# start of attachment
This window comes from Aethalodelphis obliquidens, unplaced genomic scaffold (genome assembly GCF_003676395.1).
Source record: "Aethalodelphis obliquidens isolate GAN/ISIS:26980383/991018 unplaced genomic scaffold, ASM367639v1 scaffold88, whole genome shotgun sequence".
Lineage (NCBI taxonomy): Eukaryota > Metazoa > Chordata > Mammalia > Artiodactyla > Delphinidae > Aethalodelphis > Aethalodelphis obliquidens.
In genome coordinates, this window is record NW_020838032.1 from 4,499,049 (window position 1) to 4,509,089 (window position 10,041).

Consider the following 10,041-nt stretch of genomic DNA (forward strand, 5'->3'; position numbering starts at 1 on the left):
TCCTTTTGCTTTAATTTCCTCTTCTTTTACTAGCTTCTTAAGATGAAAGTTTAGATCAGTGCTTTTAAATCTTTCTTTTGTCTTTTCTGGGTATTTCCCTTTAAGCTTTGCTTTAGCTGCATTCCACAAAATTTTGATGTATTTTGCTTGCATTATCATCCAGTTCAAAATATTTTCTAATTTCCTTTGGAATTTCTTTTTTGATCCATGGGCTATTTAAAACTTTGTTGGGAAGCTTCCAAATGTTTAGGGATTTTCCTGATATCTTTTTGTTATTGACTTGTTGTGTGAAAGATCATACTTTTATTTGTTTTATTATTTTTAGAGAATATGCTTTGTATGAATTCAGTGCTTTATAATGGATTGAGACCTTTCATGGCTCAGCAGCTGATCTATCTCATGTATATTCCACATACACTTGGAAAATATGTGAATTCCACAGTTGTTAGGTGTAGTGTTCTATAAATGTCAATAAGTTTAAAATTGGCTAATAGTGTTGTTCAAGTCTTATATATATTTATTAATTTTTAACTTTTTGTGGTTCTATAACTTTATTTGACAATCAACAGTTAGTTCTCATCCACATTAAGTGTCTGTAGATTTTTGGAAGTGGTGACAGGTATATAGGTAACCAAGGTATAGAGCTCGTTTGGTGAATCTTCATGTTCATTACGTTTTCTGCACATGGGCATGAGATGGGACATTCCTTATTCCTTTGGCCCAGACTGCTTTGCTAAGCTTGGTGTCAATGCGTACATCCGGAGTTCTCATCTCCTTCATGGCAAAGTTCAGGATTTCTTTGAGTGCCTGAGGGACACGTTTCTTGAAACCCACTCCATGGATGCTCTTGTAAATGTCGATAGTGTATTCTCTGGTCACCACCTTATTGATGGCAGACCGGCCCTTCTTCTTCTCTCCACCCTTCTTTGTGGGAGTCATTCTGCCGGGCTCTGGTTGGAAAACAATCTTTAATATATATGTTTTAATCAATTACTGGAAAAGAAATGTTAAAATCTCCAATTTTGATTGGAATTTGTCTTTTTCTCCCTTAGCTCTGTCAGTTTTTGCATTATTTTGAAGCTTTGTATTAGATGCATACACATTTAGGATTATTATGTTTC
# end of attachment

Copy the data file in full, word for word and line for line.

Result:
This window comes from Aethalodelphis obliquidens, unplaced genomic scaffold (genome assembly GCF_003676395.1).
Source record: "Aethalodelphis obliquidens isolate GAN/ISIS:26980383/991018 unplaced genomic scaffold, ASM367639v1 scaffold88, whole genome shotgun sequence".
Lineage (NCBI taxonomy): Eukaryota > Metazoa > Chordata > Mammalia > Artiodactyla > Delphinidae > Aethalodelphis > Aethalodelphis obliquidens.
In genome coordinates, this window is record NW_020838032.1 from 4,499,049 (window position 1) to 4,509,089 (window position 10,041).

Consider the following 10,041-nt stretch of genomic DNA (forward strand, 5'->3'; position numbering starts at 1 on the left):
TCCTTTTGCTTTAATTTCCTCTTCTTTTACTAGCTTCTTAAGATGAAAGTTTAGATCAGTGCTTTTAAATCTTTCTTTTGTCTTTTCTGGGTATTTCCCTTTAAGCTTTGCTTTAGCTGCATTCCACAAAATTTTGATGTATTTTGCTTGCATTATCATCCAGTTCAAAATATTTTCTAATTTCCTTTGGAATTTCTTTTTTGATCCATGGGCTATTTAAAACTTTGTTGGGAAGCTTCCAAATGTTTAGGGATTTTCCTGATATCTTTTTGTTATTGACTTGTTGTGTGAAAGATCATACTTTTATTTGTTTTATTATTTTTAGAGAATATGCTTTGTATGAATTCAGTGCTTTATAATGGATTGAGACCTTTCATGGCTCAGCAGCTGATCTATCTCATGTATATTCCACATACACTTGGAAAATATGTGAATTCCACAGTTGTTAGGTGTAGTGTTCTATAAATGTCAATAAGTTTAAAATTGGCTAATAGTGTTGTTCAAGTCTTATATATATTTATTAATTTTTAACTTTTTGTGGTTCTATAACTTTATTTGACAATCAACAGTTAGTTCTCATCCACATTAAGTGTCTGTAGATTTTTGGAAGTGGTGACAGGTATATAGGTAACCAAGGTATAGAGCTCGTTTGGTGAATCTTCATGTTCATTACGTTTTCTGCACATGGGCATGAGATGGGACATTCCTTATTCCTTTGGCCCAGACTGCTTTGCTAAGCTTGGTGTCAATGCGTACATCCGGAGTTCTCATCTCCTTCATGGCAAAGTTCAGGATTTCTTTGAGTGCCTGAGGGACACGTTTCTTGAAACCCACTCCATGGATGCTCTTGTAAATGTCGATAGTGTATTCTCTGGTCACCACCTTATTGATGGCAGACCGGCCCTTCTTCTTCTCTCCACCCTTCTTTGTGGGAGTCATTCTGCCGGGCTCTGGTTGGAAAACAATCTTTAATATATATGTTTTAATCAATTACTGGAAAAGAAATGTTAAAATCTCCAATTTTGATTGGAATTTGTCTTTTTCTCCCTTAGCTCTGTCAGTTTTTGCATTATTTTGAAGCTTTGTATTAGATGCATACACATTTAGGATTATTATGTTTC